initiation clothing

Bulbous hat or headdress worn by men initiated into the Ruk-Ruk secret society on Bougainville. The hat is made from a scaffold of split cane, which is overlaid with fibre and pandanus leaf.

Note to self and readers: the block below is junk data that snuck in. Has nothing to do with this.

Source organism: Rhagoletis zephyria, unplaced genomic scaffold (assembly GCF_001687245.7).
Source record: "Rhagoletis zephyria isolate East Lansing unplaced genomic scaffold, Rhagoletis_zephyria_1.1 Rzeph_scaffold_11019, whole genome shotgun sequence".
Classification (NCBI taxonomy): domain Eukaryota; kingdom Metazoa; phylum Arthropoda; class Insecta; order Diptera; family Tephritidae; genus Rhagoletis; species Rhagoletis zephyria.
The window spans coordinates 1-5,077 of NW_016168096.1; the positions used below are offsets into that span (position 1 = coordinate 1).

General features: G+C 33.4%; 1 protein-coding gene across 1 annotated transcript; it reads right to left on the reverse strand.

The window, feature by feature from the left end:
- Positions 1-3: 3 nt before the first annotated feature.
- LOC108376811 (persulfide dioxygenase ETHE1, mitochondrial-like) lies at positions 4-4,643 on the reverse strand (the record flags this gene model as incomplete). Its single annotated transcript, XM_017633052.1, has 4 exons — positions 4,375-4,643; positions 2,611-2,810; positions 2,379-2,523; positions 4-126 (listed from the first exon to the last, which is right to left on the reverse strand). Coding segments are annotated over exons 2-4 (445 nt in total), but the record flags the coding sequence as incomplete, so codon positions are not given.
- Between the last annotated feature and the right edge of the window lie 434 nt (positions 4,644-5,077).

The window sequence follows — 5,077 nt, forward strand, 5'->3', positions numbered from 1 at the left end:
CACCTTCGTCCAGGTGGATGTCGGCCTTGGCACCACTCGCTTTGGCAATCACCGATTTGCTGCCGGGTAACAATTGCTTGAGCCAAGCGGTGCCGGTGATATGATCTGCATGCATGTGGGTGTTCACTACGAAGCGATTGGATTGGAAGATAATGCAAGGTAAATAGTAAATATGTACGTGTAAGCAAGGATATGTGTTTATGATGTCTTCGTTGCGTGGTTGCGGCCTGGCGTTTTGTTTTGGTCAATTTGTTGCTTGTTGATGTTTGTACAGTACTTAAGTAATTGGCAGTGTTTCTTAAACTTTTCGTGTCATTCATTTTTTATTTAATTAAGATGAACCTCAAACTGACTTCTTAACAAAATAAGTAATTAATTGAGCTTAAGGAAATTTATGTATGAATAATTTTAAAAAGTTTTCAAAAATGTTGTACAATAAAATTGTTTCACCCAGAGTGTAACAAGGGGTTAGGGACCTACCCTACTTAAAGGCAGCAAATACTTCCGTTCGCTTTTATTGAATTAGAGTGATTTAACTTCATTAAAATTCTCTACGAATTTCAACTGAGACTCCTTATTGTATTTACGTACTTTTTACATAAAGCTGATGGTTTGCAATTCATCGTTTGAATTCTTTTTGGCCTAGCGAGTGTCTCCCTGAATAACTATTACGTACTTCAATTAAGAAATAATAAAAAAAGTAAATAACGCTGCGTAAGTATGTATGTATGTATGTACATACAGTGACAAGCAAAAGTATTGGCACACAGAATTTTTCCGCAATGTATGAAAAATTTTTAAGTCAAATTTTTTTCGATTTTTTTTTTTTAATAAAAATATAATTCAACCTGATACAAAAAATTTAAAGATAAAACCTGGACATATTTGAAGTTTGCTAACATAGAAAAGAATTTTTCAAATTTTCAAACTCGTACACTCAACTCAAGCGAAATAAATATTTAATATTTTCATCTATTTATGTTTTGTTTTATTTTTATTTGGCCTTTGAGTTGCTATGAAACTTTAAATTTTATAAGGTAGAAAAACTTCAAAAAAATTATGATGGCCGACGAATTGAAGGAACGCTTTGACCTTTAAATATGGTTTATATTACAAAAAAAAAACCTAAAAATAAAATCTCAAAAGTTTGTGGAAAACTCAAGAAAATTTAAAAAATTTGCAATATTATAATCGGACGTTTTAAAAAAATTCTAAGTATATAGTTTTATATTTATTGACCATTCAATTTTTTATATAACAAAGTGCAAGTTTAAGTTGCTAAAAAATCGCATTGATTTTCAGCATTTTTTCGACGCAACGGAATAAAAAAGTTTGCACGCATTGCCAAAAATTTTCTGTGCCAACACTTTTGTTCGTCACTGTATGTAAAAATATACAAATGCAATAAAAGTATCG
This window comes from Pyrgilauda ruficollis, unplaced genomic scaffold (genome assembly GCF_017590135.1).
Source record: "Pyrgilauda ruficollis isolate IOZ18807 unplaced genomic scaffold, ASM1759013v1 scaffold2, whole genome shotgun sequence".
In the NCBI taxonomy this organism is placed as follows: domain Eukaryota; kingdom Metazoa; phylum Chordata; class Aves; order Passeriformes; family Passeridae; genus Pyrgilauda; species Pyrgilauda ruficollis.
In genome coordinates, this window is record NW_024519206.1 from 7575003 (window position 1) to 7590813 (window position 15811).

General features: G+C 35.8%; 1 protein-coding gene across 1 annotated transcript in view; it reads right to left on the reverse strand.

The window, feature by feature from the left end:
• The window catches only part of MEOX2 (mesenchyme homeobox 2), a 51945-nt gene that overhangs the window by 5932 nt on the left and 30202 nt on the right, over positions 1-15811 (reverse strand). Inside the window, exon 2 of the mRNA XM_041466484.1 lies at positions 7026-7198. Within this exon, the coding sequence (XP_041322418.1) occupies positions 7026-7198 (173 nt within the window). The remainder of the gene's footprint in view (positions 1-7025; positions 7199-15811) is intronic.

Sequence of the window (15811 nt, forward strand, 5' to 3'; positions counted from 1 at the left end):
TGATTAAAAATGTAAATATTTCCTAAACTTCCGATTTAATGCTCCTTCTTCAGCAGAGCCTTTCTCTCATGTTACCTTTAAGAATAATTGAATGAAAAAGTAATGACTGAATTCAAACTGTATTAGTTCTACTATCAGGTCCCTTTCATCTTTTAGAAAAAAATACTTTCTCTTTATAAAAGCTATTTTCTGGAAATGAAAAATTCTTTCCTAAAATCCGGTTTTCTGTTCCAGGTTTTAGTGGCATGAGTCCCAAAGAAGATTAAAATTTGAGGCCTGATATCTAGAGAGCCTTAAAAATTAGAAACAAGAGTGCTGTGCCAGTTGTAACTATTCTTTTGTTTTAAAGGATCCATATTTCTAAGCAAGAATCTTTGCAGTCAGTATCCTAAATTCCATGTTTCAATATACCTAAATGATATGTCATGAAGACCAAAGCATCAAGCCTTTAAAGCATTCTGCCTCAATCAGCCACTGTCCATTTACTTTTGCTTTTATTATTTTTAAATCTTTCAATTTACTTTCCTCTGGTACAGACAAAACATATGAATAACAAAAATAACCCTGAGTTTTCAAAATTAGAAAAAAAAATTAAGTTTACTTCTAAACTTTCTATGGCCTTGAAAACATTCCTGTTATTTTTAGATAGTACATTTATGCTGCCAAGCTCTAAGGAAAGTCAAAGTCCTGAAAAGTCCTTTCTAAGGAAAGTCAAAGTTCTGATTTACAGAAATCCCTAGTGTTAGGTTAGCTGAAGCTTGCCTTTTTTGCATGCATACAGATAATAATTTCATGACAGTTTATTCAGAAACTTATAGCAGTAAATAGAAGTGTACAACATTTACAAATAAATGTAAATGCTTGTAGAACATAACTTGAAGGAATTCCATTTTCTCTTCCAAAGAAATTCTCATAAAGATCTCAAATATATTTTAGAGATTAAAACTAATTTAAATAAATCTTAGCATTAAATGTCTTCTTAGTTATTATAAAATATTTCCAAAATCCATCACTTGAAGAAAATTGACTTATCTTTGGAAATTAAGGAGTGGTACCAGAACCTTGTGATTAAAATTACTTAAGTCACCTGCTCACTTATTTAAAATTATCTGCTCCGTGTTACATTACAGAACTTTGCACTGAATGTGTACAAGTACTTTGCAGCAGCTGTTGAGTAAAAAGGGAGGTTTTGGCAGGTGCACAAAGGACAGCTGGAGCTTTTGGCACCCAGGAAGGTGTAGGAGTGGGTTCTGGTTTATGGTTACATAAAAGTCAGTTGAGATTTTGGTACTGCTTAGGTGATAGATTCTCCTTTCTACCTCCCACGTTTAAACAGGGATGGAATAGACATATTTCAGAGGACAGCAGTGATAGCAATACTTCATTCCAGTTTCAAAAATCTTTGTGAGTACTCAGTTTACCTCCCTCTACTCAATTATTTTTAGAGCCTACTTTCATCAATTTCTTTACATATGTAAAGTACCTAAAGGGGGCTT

Ruk-Ruk Society Initiate’s Hat, Hassebou, Northern Solomon Islands, Central Melanesia. In the northern part of Bougainville and Nissan islands in the northern Solomon Islands, men who were initiated members of the Ruk-Ruk secret society were referred to as matasesen and wore a distinctive hat to symbolise that. Known as hassebou, these hats were constructed over a woody basketry framework, overlaid with soft and comfortable Pandanus leaves inside, and wrapped in coarser leaf strips outside. The whole is light but surprisingly strong. Some scholars have argued that the shape of the hassebou was intended to make the matasesen resemble the bulbous-headed kokorra spirits depicted elsewhere in Bougainville art. The Ruk-Ruk (or Burri as it was known in some places) secret society was related to the similar Duk-duk initiation society of the Tolai on nearby New Britain. The words ruk and duk refer to spirits in each of the two islands, and both have been described as ‘Ghost Societies’. In preparation for Ruk-Ruk, a sacred clearing was cut out of the forest, and a ceremonial Ruk-Ruk house constructed. Both the clearing and the house were tabu (forbidden) to women and uninitiated children. When the adolescent boys came to undergo initiation, bullroarers were played inside the Ruk-Ruk house by the members of the society, and the uninitiated were told that the sound was the speech of male and female ruk spirits talking to the initiated inside the house. Once they had gone through their initiation into manhood, the initiates had all of their hair shaved off except a single lock at the back of the neck, which was strung with decorative beads. The young men were then entitled to wear the hassebou and take a wife. Wood, vegetable fibre. Late 19th Century. Collected between 1895 and 1897 in Bougainville by the zoologist Dr. Arthur Willey, and sold by him to the Horniman Museum in 1910.

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